It is necessary to discuss this recent past because the law enforcement and judicial structures put in place following the introduction of a state of emergency to combat the opposition, whether peaceful or military, are still in place , and, although several heads of state and many governments have held office since 1992, the main leaders of the DRS remain irremovable.
Although the number of victims has fallen considerably in recent years, as part of what the authorities justified by the fight against terrorism, arbitrary arrests, incommunicado detention and torture continue to be widely practised.
With the presidency of Abdelaziz Bouteflika, since April 1999, the authorities claim to have entered a new phase: civil concord and peace and national reconciliation. In reality, members of armed groups who surrendered, have, to the extent that they have collaborated with the authorities, received a total amnesty regardless of their acts and members of Security force also wre granted amnesty and no complaint against them is legally admissible. Although it was ultimately forced to recognize the magnitude of the phenomenon of enforced disappearances, the Algerian State alleges to settle the matter by compensation. Finally, any criticism of the State within or outside the country is liable to a criminal conviction.
1. The state of emergency
According to the Algerian Constitution, a state of emergency can be declared only for a specified period and can be extended only after approval by parliament. Introduced on 09 February 1992, it was renewed a year later for an indefinite period. The Algerian authorities claim that its establishment "does not affect the continuation of the democratic process, as well as continue to be guaranteed the exercise of fundamental rights and freedoms"(1). But Prof. Issad, a renowned Algerian lawye, who had been mandated by the President to head an inquiry into the events in Kabylia in 2001, found that the arrangements put in place gave exorbitant powers to the military authorities and was a creep from a state of emergency to a state of siege.
The confusion of the legal arsenal which increases the importance of the prerogatives of the military imply severe restrictions on civil and political rights, including those guaranteed by the ICCPR. The Committee on Human Rights noted in its recent remarks that the state of emergency "is still evident (…) by the delegation of the functions of the judicial police to the DRS". Very concretely, the government decided in June 2001 to "suspend until further notice any march in Algiers". This prohibition is maintained to this day.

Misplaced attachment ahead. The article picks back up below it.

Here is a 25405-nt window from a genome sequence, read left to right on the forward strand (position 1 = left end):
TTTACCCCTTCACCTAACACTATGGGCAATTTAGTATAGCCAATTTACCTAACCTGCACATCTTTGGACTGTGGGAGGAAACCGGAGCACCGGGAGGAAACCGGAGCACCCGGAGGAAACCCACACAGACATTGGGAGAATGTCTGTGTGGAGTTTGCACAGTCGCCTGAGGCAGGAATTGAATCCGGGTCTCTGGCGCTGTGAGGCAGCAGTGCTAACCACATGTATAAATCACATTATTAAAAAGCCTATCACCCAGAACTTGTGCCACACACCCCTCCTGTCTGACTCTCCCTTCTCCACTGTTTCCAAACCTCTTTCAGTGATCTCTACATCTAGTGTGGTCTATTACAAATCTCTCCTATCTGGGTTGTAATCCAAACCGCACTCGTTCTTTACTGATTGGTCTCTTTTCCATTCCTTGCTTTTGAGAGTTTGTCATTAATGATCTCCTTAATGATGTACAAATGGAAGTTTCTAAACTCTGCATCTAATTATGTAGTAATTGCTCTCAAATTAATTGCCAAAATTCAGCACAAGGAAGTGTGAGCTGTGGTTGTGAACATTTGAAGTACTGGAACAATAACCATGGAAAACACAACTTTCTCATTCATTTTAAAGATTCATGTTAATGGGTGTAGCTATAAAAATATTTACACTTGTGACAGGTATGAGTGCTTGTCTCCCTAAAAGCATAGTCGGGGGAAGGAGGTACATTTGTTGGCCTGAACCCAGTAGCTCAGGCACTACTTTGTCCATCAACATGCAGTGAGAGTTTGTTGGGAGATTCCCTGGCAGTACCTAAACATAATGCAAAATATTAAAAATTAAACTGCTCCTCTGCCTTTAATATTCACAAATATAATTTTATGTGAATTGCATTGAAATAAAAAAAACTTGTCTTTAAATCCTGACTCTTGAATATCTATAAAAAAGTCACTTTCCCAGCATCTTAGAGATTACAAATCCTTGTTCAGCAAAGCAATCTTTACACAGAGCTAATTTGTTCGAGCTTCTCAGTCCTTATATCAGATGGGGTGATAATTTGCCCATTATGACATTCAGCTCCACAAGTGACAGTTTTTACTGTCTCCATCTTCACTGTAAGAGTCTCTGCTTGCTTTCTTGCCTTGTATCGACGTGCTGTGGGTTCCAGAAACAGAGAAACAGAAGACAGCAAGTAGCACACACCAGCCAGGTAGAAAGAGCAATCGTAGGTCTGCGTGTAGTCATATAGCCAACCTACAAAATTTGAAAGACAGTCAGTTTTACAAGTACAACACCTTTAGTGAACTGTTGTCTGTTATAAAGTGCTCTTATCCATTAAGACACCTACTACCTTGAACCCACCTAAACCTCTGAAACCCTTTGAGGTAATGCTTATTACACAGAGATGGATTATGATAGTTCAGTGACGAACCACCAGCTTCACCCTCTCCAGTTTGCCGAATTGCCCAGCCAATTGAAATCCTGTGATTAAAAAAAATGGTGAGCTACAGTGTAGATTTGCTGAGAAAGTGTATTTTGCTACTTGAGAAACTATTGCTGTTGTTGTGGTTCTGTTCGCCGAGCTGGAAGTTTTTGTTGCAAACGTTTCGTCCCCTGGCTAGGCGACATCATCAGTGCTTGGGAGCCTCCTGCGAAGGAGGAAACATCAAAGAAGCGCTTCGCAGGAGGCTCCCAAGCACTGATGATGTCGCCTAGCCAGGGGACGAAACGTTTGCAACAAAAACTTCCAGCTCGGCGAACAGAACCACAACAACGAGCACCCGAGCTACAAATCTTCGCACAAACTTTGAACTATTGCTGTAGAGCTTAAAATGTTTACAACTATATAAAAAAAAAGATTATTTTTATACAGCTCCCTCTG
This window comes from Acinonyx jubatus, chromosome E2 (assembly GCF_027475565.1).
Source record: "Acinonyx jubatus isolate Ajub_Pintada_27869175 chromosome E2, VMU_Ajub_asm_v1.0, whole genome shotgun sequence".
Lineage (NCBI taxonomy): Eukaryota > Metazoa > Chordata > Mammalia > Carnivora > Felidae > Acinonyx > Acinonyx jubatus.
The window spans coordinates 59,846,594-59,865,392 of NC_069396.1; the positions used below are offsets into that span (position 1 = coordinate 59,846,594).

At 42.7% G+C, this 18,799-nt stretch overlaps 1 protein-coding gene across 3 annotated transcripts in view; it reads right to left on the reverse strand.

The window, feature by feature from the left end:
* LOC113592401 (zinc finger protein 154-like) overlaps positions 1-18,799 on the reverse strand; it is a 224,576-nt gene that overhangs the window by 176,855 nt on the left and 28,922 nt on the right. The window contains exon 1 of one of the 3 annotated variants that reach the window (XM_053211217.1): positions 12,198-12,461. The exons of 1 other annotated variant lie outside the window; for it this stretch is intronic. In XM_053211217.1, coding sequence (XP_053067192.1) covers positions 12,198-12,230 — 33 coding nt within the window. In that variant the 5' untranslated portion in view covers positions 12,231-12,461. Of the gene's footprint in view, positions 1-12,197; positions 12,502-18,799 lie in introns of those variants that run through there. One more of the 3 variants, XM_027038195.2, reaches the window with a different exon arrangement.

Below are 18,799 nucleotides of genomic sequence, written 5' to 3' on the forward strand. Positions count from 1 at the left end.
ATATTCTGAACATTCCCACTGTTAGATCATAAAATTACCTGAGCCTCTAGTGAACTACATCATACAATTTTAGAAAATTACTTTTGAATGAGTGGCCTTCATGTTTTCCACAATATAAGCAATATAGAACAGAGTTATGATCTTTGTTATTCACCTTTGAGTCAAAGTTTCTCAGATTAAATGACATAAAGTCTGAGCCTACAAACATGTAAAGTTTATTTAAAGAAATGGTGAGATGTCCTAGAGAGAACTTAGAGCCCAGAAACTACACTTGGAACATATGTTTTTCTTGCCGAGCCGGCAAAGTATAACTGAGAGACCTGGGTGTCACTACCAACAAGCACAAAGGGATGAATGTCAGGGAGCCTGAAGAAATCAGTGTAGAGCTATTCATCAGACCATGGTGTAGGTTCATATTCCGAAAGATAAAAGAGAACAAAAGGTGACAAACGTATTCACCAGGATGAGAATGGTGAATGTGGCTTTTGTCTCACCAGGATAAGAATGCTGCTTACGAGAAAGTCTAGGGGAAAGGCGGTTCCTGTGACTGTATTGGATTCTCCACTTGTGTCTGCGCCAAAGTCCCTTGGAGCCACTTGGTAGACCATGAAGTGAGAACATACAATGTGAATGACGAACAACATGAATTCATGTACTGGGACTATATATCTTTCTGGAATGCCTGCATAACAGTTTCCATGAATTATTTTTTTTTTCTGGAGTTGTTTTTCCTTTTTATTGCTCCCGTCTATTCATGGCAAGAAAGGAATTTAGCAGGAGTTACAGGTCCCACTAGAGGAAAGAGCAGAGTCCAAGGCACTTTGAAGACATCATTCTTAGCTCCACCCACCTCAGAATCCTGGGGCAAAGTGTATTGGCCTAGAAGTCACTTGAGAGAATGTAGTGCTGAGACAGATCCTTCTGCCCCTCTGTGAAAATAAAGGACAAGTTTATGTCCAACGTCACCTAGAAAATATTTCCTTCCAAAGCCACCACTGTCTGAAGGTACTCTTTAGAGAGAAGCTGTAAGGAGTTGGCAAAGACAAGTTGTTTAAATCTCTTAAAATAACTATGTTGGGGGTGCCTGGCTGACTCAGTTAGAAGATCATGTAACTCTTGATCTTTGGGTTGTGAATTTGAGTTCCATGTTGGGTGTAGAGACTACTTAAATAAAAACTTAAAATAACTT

2. Some elements of the legal arsenal of repression
The current legal arsenal in place in Algeria, comprises among other things:
A) The definition given by the Algerian penal code to acts characterized as subversive or terrorist such as mentioned in the decree on the fight against subversion and terrorism of 1992 in articles 87 and 87bis of the Penal Code, allows a very broad interpretation and restricts the rights and fundamental freedoms.
B) The person suspected of a connection with a terrorist act can be held for 12 days in solitary confinement, without contact either with the family or a lawyer or a doctor. The right to silence is not recognized.
C) The penalties for acts described as terrorist were doubled by comparison with the original penal code.
D) The age of criminal responsibility was lowered to 16 years which represents a sharp divergence from international standards.
E) Confession obtained under torture is not formally banned from use as evidence in front ot courts.
Those suspected of terrorist activities were in the majority of cases arrested by agents of the DRS and held in secret detention for periods ranging from a few days to several months. Some, like Mohamed Fatmia and Mohamed Rahmouni, arrested on June 6 and July 18, 2007, have "disappeared".
Those arrested are still systematically tortured during the first phase of their secret detention which is in itself a form of torture. The most commonly used methods of torture, apart from beating, are the "waterboarding,” (pouring water through a cloth in a detainee’s mouth until he suffocates), suspension and electric shocks on all parts of the body. M'hamed Benyamina, an Algerian living in France, was arrested during a trip he made to Algeria on request of the French authorities. Arrested in September 2005, he was kept in solitary confinement for more than five months and tortured. The Working Group on Arbitrary Detention noted in November 2006 his arbitrary detention. Mounir Hammouche arrested on December 23, 2006 and held incommunicado died under torture. The family has so far been unable to gain access to the autopsy report which would have been practised according to the authorities.